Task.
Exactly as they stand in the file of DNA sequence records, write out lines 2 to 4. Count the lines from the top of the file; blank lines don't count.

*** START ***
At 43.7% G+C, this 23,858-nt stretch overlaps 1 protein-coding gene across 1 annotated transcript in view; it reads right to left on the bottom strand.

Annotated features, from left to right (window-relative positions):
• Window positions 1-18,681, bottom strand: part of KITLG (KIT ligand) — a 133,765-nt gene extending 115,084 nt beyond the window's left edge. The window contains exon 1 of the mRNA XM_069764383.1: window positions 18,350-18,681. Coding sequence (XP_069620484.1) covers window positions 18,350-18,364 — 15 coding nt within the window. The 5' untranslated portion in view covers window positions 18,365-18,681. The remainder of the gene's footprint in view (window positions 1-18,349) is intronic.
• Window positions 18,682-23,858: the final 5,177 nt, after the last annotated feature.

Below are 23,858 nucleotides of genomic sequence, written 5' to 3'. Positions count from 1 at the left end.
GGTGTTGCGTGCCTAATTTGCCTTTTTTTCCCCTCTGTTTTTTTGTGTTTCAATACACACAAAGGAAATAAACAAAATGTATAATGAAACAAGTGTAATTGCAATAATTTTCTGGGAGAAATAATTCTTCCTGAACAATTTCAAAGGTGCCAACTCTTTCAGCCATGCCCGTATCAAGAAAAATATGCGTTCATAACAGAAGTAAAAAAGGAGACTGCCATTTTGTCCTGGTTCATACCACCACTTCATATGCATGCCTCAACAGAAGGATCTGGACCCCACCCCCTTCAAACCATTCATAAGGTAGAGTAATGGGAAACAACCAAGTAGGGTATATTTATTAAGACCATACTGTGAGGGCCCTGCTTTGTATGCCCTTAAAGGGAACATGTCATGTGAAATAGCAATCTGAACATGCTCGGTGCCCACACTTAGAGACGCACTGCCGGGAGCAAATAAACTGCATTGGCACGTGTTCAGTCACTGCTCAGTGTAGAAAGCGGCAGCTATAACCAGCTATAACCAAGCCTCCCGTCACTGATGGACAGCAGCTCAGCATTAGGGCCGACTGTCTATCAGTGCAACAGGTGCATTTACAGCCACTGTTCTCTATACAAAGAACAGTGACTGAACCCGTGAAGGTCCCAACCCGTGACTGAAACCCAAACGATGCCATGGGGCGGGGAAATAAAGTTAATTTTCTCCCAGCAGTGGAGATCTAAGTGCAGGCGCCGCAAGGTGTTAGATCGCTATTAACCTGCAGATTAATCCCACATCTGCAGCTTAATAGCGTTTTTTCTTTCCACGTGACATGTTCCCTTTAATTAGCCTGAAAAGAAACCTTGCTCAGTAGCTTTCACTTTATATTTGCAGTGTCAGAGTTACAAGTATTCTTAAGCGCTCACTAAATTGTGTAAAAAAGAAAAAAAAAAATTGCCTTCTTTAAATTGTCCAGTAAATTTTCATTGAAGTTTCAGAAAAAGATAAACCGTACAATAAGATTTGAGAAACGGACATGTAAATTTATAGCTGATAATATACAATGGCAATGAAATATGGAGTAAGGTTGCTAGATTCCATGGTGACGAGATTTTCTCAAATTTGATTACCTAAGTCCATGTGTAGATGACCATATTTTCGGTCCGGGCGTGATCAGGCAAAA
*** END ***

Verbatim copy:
Annotated features, from left to right (window-relative positions):
• Window positions 1-18,681, bottom strand: part of KITLG (KIT ligand) — a 133,765-nt gene extending 115,084 nt beyond the window's left edge. The window contains exon 1 of the mRNA XM_069764383.1: window positions 18,350-18,681. Coding sequence (XP_069620484.1) covers window positions 18,350-18,364 — 15 coding nt within the window. The 5' untranslated portion in view covers window positions 18,365-18,681. The remainder of the gene's footprint in view (window positions 1-18,349) is intronic.
• Window positions 18,682-23,858: the final 5,177 nt, after the last annotated feature.